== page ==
10 Mighty Tank Graveyards & Abandoned Battle Vehicles of the World

6. Stompie the Bermondsey Tank

t-34-abandoned-tank-mandela-way-london (Image: Eugene Goh, cc-sa-3.0)

It’s a one-tank graveyard for a T-34 Russian tank that wasn’t quite abandoned, but instead, continues to make a very definite statement in a modern-day, miniature Cold War.

The tank started its life in Prague, where it was a part of the bloody events of the Prague Spring of 1968. In 1995, it was imported to England to be used in the making of the updated Richard III, and after its movie appearance it went up for sale. It was bought by a property developer, who stated it was a gift for his 7-year-old son. His intentions might not have been so clear-cut.

t-34-abandoned-tank-mandela-way-london-4 (Image: graffiti4hire, cc-3.0)

The developer was in the middle of a dispute with the city council; he wanted to build a house on his piece of land, they said no. So instead of continuing to bang his head against the wall, he filed a petition asking if he could install a tank on the site. Presumably thinking that he meant something more along the lines of a septic tank, they said “yes”. And found themselves looking at a Cold-War-era tank with its guns pointed in their direction.

t-34-abandoned-tank-mandela-way-london-3 (Image: David Edgar, cc-sa-3.0)

Since then, the tank has been covered and re-covered in graffiti, painted pink a few times, included in travel atlases and used as a landmark by cab drivers. It’s also become something of a symbol for the struggle between the working man and city governments, and continues to send its very clear message to the council… sort of reminiscent of an angry old man telling them to get off his lawn, and if there’s a fitting end for a tank, we’re pretty sure that’s it.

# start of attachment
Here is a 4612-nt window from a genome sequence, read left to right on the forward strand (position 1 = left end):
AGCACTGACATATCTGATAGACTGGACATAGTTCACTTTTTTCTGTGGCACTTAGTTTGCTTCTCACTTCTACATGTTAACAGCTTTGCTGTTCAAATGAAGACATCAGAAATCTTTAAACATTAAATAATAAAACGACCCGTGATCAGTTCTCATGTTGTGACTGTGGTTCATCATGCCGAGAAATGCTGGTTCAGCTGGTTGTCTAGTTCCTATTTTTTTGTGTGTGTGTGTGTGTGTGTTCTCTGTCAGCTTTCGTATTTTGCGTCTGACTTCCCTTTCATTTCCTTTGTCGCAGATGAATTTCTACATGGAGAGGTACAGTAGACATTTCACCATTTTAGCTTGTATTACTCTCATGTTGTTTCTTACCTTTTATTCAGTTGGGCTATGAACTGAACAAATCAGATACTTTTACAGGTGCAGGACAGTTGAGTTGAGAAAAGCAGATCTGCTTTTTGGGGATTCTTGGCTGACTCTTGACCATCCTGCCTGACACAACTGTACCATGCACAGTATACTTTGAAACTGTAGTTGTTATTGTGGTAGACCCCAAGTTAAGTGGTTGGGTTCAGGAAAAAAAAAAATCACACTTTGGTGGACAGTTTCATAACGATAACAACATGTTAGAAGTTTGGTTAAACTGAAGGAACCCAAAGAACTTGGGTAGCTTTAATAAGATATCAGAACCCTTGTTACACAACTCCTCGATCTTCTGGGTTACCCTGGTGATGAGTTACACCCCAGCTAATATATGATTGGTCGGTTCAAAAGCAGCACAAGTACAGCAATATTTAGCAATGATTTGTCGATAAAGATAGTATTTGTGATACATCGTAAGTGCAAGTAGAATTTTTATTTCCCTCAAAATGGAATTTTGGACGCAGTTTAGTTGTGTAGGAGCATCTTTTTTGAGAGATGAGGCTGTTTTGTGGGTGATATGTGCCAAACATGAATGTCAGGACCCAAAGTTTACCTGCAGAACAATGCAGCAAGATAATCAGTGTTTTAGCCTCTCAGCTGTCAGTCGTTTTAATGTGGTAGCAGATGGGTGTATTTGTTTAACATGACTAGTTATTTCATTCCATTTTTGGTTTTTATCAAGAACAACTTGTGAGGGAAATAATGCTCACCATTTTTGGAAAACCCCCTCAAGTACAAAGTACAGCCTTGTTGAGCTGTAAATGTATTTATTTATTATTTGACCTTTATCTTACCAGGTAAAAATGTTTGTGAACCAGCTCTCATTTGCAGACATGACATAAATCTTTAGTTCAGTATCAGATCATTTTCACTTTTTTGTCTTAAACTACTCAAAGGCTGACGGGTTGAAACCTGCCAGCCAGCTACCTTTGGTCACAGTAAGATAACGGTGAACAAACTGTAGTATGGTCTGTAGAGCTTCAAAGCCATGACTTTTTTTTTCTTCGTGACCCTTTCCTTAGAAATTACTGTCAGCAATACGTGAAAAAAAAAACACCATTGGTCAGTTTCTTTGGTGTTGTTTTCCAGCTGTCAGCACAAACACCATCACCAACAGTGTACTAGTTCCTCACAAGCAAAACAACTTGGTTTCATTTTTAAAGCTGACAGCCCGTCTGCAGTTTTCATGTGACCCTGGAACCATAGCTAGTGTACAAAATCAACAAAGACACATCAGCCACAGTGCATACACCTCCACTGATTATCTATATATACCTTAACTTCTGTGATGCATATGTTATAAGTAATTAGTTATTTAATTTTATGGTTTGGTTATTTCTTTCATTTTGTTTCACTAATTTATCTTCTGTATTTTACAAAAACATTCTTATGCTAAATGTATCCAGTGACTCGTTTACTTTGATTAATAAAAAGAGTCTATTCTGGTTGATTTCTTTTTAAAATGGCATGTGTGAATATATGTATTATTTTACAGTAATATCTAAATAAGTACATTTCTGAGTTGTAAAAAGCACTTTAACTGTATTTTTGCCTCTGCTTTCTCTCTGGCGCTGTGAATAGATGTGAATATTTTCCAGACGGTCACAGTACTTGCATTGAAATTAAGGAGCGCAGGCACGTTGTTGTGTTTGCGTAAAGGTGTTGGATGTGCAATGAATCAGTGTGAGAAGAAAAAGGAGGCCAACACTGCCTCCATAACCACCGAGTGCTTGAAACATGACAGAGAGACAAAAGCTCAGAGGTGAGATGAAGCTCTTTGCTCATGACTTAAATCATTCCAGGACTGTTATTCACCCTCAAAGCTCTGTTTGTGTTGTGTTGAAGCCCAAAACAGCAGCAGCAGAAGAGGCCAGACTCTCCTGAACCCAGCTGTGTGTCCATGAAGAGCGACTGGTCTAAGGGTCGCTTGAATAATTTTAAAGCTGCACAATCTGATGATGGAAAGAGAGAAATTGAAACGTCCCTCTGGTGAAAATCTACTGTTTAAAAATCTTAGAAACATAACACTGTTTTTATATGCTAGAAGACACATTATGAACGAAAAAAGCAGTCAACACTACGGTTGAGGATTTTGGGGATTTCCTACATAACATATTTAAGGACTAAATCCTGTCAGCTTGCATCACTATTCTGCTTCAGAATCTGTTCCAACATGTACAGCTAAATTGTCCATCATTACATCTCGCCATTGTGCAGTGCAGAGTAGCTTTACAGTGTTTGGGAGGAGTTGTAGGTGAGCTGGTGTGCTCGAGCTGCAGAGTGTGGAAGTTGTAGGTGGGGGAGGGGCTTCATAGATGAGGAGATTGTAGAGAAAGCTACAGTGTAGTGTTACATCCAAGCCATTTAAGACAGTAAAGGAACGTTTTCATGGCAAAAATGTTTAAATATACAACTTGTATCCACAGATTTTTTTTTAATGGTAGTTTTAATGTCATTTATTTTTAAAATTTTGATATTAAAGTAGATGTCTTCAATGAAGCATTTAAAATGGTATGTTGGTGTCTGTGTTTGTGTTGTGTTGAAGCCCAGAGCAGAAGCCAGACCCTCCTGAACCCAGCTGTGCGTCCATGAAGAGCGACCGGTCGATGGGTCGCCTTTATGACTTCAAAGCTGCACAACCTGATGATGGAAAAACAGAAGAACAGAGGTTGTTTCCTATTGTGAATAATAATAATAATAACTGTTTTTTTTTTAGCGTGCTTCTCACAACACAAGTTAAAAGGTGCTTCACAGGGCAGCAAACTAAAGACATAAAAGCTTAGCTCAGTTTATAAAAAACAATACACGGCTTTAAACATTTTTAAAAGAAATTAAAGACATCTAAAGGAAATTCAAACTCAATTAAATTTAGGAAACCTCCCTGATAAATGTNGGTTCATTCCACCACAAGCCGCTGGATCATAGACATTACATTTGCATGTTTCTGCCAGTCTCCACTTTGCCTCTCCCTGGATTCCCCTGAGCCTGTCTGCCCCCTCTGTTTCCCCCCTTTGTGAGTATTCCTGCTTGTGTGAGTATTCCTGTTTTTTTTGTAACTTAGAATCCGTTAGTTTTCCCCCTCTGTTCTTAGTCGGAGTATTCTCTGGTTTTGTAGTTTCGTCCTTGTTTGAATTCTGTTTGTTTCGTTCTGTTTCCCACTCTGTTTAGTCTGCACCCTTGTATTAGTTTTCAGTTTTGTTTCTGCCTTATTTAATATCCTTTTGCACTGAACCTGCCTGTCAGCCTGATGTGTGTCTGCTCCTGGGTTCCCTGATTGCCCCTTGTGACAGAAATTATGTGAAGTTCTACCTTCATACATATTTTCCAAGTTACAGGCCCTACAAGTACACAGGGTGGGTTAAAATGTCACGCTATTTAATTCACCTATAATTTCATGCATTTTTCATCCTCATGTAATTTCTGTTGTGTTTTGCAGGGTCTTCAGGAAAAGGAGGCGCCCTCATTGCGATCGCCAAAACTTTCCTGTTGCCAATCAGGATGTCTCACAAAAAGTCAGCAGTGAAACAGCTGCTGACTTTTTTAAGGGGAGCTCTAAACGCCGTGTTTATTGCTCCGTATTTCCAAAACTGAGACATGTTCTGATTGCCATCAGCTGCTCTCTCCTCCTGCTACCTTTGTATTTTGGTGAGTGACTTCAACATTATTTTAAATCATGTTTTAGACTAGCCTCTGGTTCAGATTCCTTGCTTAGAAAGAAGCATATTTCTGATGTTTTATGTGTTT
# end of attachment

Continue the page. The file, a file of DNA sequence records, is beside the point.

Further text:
5. Eritrea’s War of Independence Tank Graveyard

tank-cemetery-kabul-asmara-eritrea (Image: Ilya Varlamov via Live Journal)

Piled on top of each other and sitting in long rows partially reclaimed by the sand and cactus are tanks left over from and partially destroyed in the nearly 30-year-long war of independence in the African country of Eritrea. These rusting hulks outside the country’s capital city of Asmara aren’t a reminder of needless deaths, or of failed struggles, they’re a reminder of the sacrifices made to free an entire nation.

tank-cemetery-kabul-asmara-eritrea-2 (Image: Ilya Varlamov via Live Journal)

Eritrea and its neighboring country, Ethiopia, have never been on great terms. In the 1800s, Eritrea was colonized by Italy and eventually passed under the control of the British after World War II. And in 1962, it was annexed into Ethiopia, beginning a decades-long struggle for independence. Laws were imposed on the nation to ban elements of their cultural identity, including their native language. Armed resistance began immediately, and all-out war started officially in 1974.

tank-cemetery-kabul-asmara-eritrea-3 (Image: Ilya Varlamov via Live Journal)

The war officially ended in 1991 with the capture of Ethiopian strongholds within the borders of Eritrea, but relations have never been positive, to say the least. The tank graveyard outside of the capital city are a reminder of the tens of thousands of loyal citizens who gave their lives to free Eritrea, finally allowing it the freedom it had struggled so long for.


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About the author: Debra Kelly




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